As evidenced by Steve Smith and Osi Umenyiora, players often get only one chance to cash in on a blockbuster deal. Ill-timed injuries cost both of those men that opportunity, and while Smith still has time to prove himself, the aging Osi has never again been worth the money he could have negotiated for in 2009. 

With Mario in the enviable position of being at the top of his game heading into his first shot at free agency, he is going to want to cash in.  Frankly, retaining the entire trio of Cruz, Nicks and Manningham is just not practical. 

So let’s brace for the bad news, and take a look at a possible replacement. 

Devin Thomas’s special teams play allowed him to significantly contribute to New York’s Super Bowl run, but his abilities as an offensive asset will not be overlooked in camp.  Thus far, Thomas has yet to better 25 receptions in a single season despite the fact he was a highly touted draft pick by Washington in 2008.  He’s nifty and quick though, and as I mentioned before, his punt coverage skills are what help him stand out.

It is that ability that will likely keep him around regardless of his spot on the WR depth chart. He won’t blow anyone away like Manningham can, but he might be a serviceable third option in a pinch. 

Two blown right knees ago, Domenik Hixon could have been a viable candidate to replace Manningham.  The German born receiver has notched just four catches over the past two seasons thanks to early tears of the same ACL.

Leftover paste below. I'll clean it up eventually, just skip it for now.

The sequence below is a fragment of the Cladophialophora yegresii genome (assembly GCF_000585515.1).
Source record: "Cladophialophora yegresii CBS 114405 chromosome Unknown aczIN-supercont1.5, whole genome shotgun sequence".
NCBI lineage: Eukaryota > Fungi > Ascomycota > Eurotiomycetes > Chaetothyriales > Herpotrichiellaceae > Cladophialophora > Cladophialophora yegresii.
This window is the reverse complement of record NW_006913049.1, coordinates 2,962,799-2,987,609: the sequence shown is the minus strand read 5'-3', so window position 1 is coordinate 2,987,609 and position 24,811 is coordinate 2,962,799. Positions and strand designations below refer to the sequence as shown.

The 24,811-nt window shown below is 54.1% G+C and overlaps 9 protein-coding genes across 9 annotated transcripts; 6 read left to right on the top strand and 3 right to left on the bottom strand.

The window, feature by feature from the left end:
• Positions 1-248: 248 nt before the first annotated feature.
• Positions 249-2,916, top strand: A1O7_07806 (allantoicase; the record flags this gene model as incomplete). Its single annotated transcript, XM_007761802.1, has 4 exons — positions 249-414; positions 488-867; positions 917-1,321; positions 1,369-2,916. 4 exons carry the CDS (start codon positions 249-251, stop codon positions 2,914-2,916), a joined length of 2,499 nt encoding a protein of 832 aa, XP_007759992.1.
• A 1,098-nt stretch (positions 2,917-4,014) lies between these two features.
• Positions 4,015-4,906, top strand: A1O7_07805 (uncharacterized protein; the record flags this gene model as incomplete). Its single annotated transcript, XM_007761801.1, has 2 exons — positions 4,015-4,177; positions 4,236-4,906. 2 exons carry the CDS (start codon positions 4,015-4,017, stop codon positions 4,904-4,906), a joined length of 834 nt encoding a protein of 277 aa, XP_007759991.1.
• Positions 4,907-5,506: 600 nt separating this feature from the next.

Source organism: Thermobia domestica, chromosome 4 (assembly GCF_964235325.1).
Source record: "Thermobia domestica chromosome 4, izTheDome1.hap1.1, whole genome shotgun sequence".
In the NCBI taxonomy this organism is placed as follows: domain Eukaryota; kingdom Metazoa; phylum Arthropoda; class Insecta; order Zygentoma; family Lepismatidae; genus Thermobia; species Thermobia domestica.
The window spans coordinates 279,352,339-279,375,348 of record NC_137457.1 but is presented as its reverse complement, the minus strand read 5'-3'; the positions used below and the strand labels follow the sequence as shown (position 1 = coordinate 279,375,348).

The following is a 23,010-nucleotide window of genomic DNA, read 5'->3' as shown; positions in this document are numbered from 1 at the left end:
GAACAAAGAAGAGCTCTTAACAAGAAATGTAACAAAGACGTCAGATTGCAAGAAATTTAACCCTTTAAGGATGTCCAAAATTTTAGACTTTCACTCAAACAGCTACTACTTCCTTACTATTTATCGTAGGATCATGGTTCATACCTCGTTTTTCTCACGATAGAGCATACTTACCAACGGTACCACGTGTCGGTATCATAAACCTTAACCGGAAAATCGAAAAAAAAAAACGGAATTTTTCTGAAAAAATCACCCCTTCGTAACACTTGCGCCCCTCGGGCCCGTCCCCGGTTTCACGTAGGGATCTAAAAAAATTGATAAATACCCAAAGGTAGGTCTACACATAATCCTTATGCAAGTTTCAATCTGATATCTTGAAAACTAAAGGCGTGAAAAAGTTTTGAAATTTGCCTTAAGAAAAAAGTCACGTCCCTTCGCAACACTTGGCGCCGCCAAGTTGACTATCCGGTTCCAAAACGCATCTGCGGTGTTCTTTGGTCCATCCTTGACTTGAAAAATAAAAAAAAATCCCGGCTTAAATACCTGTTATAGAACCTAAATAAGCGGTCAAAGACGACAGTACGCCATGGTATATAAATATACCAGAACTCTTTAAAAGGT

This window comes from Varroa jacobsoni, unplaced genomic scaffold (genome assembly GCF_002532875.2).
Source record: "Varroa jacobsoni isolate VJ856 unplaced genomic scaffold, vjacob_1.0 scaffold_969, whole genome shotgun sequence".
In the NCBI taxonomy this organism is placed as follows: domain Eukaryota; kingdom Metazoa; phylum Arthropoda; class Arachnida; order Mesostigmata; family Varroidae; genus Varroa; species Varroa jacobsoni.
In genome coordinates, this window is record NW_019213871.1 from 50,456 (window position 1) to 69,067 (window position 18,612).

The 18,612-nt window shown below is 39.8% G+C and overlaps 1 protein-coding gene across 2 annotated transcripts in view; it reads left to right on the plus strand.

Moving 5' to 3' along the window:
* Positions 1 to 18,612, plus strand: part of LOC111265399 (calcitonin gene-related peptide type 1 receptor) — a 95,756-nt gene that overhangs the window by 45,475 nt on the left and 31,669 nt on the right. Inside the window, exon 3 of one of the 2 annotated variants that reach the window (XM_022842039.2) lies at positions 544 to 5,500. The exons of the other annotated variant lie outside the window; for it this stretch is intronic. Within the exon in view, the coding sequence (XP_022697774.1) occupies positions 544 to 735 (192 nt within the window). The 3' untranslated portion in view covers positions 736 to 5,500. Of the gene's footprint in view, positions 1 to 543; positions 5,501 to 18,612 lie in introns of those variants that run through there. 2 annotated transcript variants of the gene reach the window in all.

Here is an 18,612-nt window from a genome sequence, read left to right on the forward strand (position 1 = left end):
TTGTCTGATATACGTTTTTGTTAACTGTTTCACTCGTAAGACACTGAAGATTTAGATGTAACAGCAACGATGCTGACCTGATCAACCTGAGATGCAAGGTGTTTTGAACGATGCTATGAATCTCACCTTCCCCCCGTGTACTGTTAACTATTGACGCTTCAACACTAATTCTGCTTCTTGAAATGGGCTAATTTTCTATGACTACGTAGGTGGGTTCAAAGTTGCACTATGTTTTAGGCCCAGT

Hixon’s lack of good fortune helped facilitate the rise of Victor Cruz.  After showing flashes of potential during his first three seasons as a Giant, Hixon was expected to make the final roster as their leading Kick/Punt returner during Cruz’s rookie campaign.  Despite a show-stealing performance against the Jets during the annual preseason matchup, it has been documented that Cruz made the final roster by the skin of his teeth. 

Had Hixon not been placed on IR, Cruz would have been the odd man out and the Giants would have had to release their rights to him.

Fast forward to 2011, and Cruz has once again made the squad.  Still buried on the depth chart he is set back even further by the sudden signing of veteran slot WR, Brandon Stokely.  Following the second tear to Hixon’s ACL, Cruz finally saw some playing time in Week 3 against Philadelphia.